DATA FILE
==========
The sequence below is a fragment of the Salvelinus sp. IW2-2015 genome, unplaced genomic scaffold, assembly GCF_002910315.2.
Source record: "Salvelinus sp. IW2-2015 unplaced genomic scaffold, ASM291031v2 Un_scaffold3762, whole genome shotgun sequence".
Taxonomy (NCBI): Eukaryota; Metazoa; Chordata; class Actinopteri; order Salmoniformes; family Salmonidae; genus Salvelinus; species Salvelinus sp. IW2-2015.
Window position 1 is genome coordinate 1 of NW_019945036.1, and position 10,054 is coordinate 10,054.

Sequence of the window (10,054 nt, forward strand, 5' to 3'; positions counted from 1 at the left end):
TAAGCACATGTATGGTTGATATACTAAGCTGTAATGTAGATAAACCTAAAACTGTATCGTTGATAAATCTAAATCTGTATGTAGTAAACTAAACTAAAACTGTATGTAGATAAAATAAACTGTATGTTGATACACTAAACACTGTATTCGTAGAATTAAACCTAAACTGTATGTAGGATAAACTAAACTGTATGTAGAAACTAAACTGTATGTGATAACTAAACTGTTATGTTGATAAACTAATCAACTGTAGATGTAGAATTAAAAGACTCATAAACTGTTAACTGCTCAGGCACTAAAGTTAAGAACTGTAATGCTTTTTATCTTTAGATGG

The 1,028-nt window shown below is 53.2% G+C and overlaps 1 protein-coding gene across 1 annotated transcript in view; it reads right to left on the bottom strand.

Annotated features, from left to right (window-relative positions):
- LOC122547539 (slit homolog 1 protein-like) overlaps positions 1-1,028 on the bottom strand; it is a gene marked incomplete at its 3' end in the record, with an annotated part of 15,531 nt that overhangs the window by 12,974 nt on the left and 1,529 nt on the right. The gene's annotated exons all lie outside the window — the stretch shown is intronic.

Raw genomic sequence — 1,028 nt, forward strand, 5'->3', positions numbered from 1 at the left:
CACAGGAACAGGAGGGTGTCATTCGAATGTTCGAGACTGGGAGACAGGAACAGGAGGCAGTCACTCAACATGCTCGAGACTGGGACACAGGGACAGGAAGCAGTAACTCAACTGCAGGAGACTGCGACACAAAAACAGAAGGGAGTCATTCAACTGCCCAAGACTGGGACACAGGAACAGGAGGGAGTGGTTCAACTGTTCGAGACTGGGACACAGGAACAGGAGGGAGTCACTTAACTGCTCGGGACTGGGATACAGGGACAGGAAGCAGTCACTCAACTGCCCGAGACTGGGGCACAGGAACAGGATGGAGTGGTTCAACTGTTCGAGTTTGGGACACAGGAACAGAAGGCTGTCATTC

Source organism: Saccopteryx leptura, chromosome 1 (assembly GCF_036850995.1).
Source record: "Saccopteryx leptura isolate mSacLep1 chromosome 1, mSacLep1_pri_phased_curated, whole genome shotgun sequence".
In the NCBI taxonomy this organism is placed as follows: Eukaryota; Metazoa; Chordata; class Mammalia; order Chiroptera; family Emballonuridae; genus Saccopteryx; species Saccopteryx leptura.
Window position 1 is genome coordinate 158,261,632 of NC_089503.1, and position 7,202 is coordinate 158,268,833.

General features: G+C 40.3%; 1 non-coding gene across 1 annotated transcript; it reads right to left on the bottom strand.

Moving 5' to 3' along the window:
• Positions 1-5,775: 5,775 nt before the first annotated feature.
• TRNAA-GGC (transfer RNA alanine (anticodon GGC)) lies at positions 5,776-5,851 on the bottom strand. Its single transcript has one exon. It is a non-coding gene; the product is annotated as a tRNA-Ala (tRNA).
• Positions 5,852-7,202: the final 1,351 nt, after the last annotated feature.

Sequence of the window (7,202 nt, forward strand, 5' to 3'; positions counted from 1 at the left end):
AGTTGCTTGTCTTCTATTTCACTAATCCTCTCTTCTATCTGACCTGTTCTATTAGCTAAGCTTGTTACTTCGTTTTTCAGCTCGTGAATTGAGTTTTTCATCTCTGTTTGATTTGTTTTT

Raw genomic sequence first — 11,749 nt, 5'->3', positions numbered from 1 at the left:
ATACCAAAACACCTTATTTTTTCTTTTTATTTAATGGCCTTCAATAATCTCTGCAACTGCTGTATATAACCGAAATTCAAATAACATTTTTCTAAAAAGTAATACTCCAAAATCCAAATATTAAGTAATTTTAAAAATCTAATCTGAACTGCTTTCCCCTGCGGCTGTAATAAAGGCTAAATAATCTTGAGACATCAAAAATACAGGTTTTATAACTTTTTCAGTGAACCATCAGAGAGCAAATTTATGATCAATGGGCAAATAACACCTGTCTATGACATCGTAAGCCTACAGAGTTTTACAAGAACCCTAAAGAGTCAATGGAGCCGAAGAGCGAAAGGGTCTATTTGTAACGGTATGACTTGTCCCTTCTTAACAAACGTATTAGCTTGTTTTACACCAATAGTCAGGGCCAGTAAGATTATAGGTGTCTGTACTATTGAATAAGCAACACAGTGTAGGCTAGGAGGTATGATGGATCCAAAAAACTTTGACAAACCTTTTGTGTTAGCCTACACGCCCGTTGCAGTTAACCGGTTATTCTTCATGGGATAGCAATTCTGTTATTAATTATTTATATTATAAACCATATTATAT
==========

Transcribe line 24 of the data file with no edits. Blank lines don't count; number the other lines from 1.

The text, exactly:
ATACCAAAACACCTTATTTTTTCTTTTTATTTAATGGCCTTCAATAATCTCTGCAACTGCTGTATATAACCGAAATTCAAATAACATTTTTCTAAAAAGTAATACTCCAAAATCCAAATATTAAGTAATTTTAAAAATCTAATCTGAACTGCTTTCCCCTGCGGCTGTAATAAAGGCTAAATAATCTTGAGACATCAAAAATACAGGTTTTATAACTTTTTCAGTGAACCATCAGAGAGCAAATTTATGATCAATGGGCAAATAACACCTGTCTATGACATCGTAAGCCTACAGAGTTTTACAAGAACCCTAAAGAGTCAATGGAGCCGAAGAGCGAAAGGGTCTATTTGTAACGGTATGACTTGTCCCTTCTTAACAAACGTATTAGCTTGTTTTACACCAATAGTCAGGGCCAGTAAGATTATAGGTGTCTGTACTATTGAATAAGCAACACAGTGTAGGCTAGGAGGTATGATGGATCCAAAAAACTTTGACAAACCTTTTGTGTTAGCCTACACGCCCGTTGCAGTTAACCGGTTATTCTTCATGGGATAGCAATTCTGTTATTAATTATTTATATTATAAACCATATTATAT